18 Jun 2019

Spoke rulers

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I own a few spoke rulers. You’d think they’re all the same and mostly they are.

My daily driver is the Sapim ruler (pictured far left) because I’m a Sapim dealer and that keeps everything in the family. It does its job very well. It also tries to be a spoke diameter gauge but isn’t as successful. The purple Pi ruler, next in line, is pretty novel with its center channel for aligning the spoke. This helps measuring used spokes, which are never straight. I like that it’s marked in half millimetre increments although the bright finish detracts from legibility. The Phil Wood ruler is heavy in a good way and pleasing to use. It has the best spoke diameter gauge although 2.2mm is conspicuously missing. The Cyclus and Park Tool rulers are similar, however Cyclus gets extra marks for putting its graduations on the spoke path. The VAR ruler is similar but adds nipple measurement, which is clever and useful. The DT Swiss ruler doesn’t feel like a real tool. The Unior ruler is on the same level as Park, which means good enough. The Filzer tool on the end is conspicuously similar to the Unior tool — since Filzer is a marketing company we can probably guess who made their tool.

Check my Instagram before Friday afternoon if you’d like to win a Pi spoke ruler!

09 Jun 2019

Recent DT Swiss builds

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In the last little while I’ve done a couple wheelsets using DT Swiss hubs and rims. In both cases the hubs and rims were ordered from www.bike24.com with delivery to SpokeService HQ, where I put them together using spokes from my inventory. The result is great wheels with global parts pricing. Both sets use DT 350 hubs; one rider selected R470db rims while the other chose RR521db rims. If you’re thinking about building a set of wheels yourself, I can testify these rims make the work painless.

19 May 2019

Recommended parts

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If you’re after new wheels but need advice on parts selection, these brands have become popular with SpokeService customers thanks to good value, good performance and low failure rates — good outcomes! The following lists divide hubs and rims into different price brackets. Any of these products can make great wheels but the more expensive versions often have more machining time or finer materials, which reduce weight. None of these are economy products, however.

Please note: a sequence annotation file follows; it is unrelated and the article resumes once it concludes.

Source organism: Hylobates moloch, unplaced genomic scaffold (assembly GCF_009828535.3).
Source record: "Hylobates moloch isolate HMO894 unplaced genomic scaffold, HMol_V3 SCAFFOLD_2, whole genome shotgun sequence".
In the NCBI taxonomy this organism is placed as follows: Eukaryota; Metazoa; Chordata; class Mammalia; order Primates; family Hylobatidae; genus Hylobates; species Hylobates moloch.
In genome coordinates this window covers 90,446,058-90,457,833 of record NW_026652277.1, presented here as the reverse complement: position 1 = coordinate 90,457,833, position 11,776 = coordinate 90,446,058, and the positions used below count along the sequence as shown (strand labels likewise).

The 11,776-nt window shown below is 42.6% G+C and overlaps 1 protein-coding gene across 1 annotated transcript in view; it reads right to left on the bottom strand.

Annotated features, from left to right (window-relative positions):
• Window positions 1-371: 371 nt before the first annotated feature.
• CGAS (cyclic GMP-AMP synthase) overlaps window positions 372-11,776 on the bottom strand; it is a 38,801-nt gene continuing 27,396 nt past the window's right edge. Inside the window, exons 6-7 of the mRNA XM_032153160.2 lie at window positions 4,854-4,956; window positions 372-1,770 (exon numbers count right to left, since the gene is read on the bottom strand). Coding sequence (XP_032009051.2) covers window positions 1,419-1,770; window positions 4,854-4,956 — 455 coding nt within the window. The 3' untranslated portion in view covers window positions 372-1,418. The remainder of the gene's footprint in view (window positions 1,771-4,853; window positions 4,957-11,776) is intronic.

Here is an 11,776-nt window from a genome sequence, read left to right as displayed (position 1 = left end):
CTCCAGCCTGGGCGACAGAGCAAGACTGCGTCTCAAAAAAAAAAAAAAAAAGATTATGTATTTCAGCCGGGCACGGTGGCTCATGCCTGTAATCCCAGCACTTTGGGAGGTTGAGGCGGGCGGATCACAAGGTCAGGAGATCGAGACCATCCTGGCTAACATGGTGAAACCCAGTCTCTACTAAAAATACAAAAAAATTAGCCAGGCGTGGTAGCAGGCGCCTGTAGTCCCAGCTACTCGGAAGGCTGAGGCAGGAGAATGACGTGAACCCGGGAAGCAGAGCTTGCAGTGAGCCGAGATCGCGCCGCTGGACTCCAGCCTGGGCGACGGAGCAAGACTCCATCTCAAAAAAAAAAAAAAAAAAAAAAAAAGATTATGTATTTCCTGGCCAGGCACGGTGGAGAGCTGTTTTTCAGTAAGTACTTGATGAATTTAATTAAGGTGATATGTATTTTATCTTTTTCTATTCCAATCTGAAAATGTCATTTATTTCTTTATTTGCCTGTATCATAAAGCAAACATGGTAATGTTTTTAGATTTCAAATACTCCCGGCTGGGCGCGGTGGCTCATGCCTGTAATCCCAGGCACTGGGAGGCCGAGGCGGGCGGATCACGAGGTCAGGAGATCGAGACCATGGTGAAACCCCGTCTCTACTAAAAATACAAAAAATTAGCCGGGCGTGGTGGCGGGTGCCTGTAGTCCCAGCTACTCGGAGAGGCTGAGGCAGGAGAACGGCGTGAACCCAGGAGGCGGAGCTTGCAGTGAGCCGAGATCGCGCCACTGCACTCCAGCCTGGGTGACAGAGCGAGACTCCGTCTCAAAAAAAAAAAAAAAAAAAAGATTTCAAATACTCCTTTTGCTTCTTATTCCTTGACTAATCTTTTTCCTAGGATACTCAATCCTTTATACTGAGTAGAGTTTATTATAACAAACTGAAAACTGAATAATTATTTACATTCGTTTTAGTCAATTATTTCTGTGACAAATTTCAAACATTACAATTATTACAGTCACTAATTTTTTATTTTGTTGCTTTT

Except those brands marked with an asterisk, most products listed are not sold here.

Mid-priced hubs

Mid-priced rims

Top priced hubs

Top priced rims

  • HED
  • Light-Bicycle
  • Nextie

For pricing on products marked with an asterisk, please email.

03 May 2019

Silver revival

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Pictured below are two wheelsets built with 650b Pacenti Brevet rims, one built in March and another more recently. I was happy with the steadiness of the rims and would recommend them if they meet your needs. The first set uses Campagnolo hubs; SON and Shimano hubs on the second. The hubs were supplied by their owners except for the SON dynamo, which I provided. The Rene Herse (formerly Compass) tires were provided as well, an option for wheelbuilding customers.

05 Apr 2019

Hex drive nipples

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Rear hex drive nipples were designed to handle increased torque but they also prevent builder’s marks on external nipple wrench flats. Some people like rear drive because the turning direction is intuitive — clockwise is tighter. Since the external interface exists just the same, you can forget the rear hex drive if you prefer (or treat it as a backup to save the day if a nipple cracks or rounds off).

What many hex nipples lack is a screwdriver slot. This is important for compatibility with depth-setting nipple drivers, the fastest way to preload nipples to the same depth of thread. That’s why SpokeService specially imported a Sapim hex nipple with this feature. The first photo below shows a collection of adjustable depth-setting drivers that interface with the slot. The black Problem Solvers tool with a 6000 bearing pressed on the end is my daily driver. (If your nipples don’t have a slot, you can start your nipples visually or build a universal tool — both inferior solutions.)

The Sapim hex drive is 5.5mm. It’s a balance between making the interface as large as possible while leaving room for tool clearance at the rim holes. Even so a thinwall tool is often necessary. I have three in my toolbox. My main tool is the Park SW-15, a 3-way that fits nicely in the hand and provides good leverage. Blue tape marks the 5.5mm end. The Park Tool SW-18 is a screwdriver design, which reaches into deeper rims and may fit better in race toolboxes. The Sapim factory tool is excellent quality and handles even deeper rims but may be too deep for everyday use.